July 18, 2013 Features & Images » Feature Story

Village Pioneers 

Longtime businesses weather the Whistler storms and are still standing

click to flip through (7) PHOTO COURTESY OF WHISTLER MUSEUM AND ARCHIVES. - An original Eldon Beck 3D model of  Whistler Village, circa 1979.  (Highlighted  buildings are a random graphic representation and not indicative of actual businesses discussed in this feature)
  • Photo courtesy of Whistler Museum and Archives.
  • An original Eldon Beck 3D model of Whistler Village, circa 1979. (Highlighted buildings are a random graphic representation and not indicative of actual businesses discussed in this feature)

Page 2 of 4

From ski town to four-season resort

It cannot be understated just how critical the role of retail is in Whistler.

Of the $1.3 billion GDP created in the resort, 26 per cent comes from the retail sector — more than $345 million.

In the Davey's world, that's a lot of light bulbs and crazy glue.

So, just how many light bulbs to you need to sell to make ends meet in Whistler?

Business at Whistler Hardware has been steadily growing since the beginning.

"Whistler is getting bigger and bigger, more and more happening all the time," says Davey. "It's just been a great business. That's why we're still here."

The Davey's aren't the only ones.

Some of those family-run businesses that took that leap of faith in the early '80s are still going strong today, able to stand the test of time, through the deep recession of 1982, the bad snow years, and the post-Olympic slump.

Like Jack Davey's dream of retiring with a hardware store, Hazel Ellis dreamed of books.

"She was such a great reader, she devoured books," says son Dan Ellis.

Hazel raised her family in Squamish and when the kids were out of the house, new possibilities in Whistler beckoned.

And so began a little 300-sq.ft. bookstore called Armchair Books in 1981.

"Whistler was a new frontier for new business prospects," says Ellis.

"It was a calculated risk that it would fly and sure enough, it did."

Just up The Stroll, the Carlbergs, too, were banking on Whistler.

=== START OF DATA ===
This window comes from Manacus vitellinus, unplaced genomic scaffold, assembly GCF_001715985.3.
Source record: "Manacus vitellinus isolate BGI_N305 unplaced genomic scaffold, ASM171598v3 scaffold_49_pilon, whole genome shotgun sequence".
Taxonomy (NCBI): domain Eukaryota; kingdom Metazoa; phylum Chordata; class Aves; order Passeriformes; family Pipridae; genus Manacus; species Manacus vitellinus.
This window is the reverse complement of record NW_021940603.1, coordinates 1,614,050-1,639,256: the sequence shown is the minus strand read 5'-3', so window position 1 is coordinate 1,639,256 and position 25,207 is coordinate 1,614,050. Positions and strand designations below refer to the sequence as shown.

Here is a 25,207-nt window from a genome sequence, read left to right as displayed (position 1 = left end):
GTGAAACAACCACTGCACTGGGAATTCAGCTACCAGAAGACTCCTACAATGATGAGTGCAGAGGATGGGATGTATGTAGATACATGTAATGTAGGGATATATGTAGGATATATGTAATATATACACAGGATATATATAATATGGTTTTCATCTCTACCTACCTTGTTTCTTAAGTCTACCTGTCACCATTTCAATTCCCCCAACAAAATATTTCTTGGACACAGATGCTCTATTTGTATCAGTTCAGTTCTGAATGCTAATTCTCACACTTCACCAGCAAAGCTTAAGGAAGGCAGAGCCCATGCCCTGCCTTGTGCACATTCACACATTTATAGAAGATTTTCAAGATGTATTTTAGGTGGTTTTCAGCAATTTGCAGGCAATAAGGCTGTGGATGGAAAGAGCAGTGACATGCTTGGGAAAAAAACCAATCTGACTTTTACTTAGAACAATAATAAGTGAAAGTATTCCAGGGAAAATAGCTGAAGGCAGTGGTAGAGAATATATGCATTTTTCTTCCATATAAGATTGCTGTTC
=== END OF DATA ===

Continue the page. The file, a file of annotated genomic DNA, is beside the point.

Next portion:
Architect James Carlberg designed the Whistler View in 1981. It was one of the buildings that blocked the Davey's mountain view!

After selling the residential units in the building, his wife Frances decided to open a retail store in the bottom called Carlberg Gifts.

"At the time we opened there really wasn't much summer tourism," says Lisa Carlberg-Dew, their daughter, who has been running the store for more than 30 years.

"We had to survive on the ski industry in the winter."

It was a struggle, to say the least, for those fledging village stores.

After a year or two in business, Whistler and Blackcomb were seeing 647,000 skier visits, up from 280,000 in 1978. One thousand brand new hotel and condo beds were just built in the village and 120,000 square feet of commercial space was serving it all.

Flash forward 30 years. There are more than two million skier visits, 8,000 rentable beds, and the commercial floor has ballooned.

Did Jack and Hilda Davey see that future? Did James and Frances Carlberg have a crystal ball into ski resort gift shops? Did Hazel and Phil Ellis think their "optimistic experiment" of a little book store would grow to quadruple in size from its 300sq.ft. roots?

It almost all came to a grinding halt in 1982 as the recession sank into Whistler.

The village development company — the Whistler Land Company — went bankrupt around these fledging businesses, and many others lost their shirts.

But they managed to hold on.

"My dad was sweating bullets over that one, I tell you," says Davey shaking his head. "They invested everything in this place."

Crawling out of the recession, Carlberg-Dew says she began noticing a change in 1986 when the world came to Vancouver for EXPO.

That was the beginning, she says, of the one-season resort changing to a two-season resort. Summer visitors had found Whistler.

But, there were still those long shoulder seasons to contend with, those seemingly interminable months of rain, either waiting for the sun to come out or the snow to start falling.

In the last five years, however, village businesses report a significant change.

That spring shoulder season is gone now replaced with conference traffic and other visitors, making the long wait for summer business almost moot.

Carlberg-Dew says her fiscal year end is May 31 because it was always the dead time of year, time to catch up on the bookwork.

"I wish I could change my fiscal yearend now," she laughs, realizing that it's not a bad problem to have. 

Speaking of...

Related Locations

Interactive Map

Today's COVID-19 cases in Canada

Click each province to see the number of confirmed COVID-19 cases, deaths, recovered patients, and tests administered...more.

Latest in Feature Story

  • Dirt Designations

    Part 1: The stories behind Whistler's mountain bike trails
    • May 23, 2020
  • Bumps in the road

    In-SHUCK-ch Forest Service Road has only continued to deteriorate, residents say
    • May 15, 2020
  • A ski pioneer from coast to coast

    Legendary Canadian Ski Hall of Famer Lorne McFadgen's legacy looms large over Blackcomb Ski School
    • May 8, 2020
  • More »

More by Alison Taylor

© 1994-2020 Pique Publishing Inc., Glacier Community Media

- Website powered by Foundation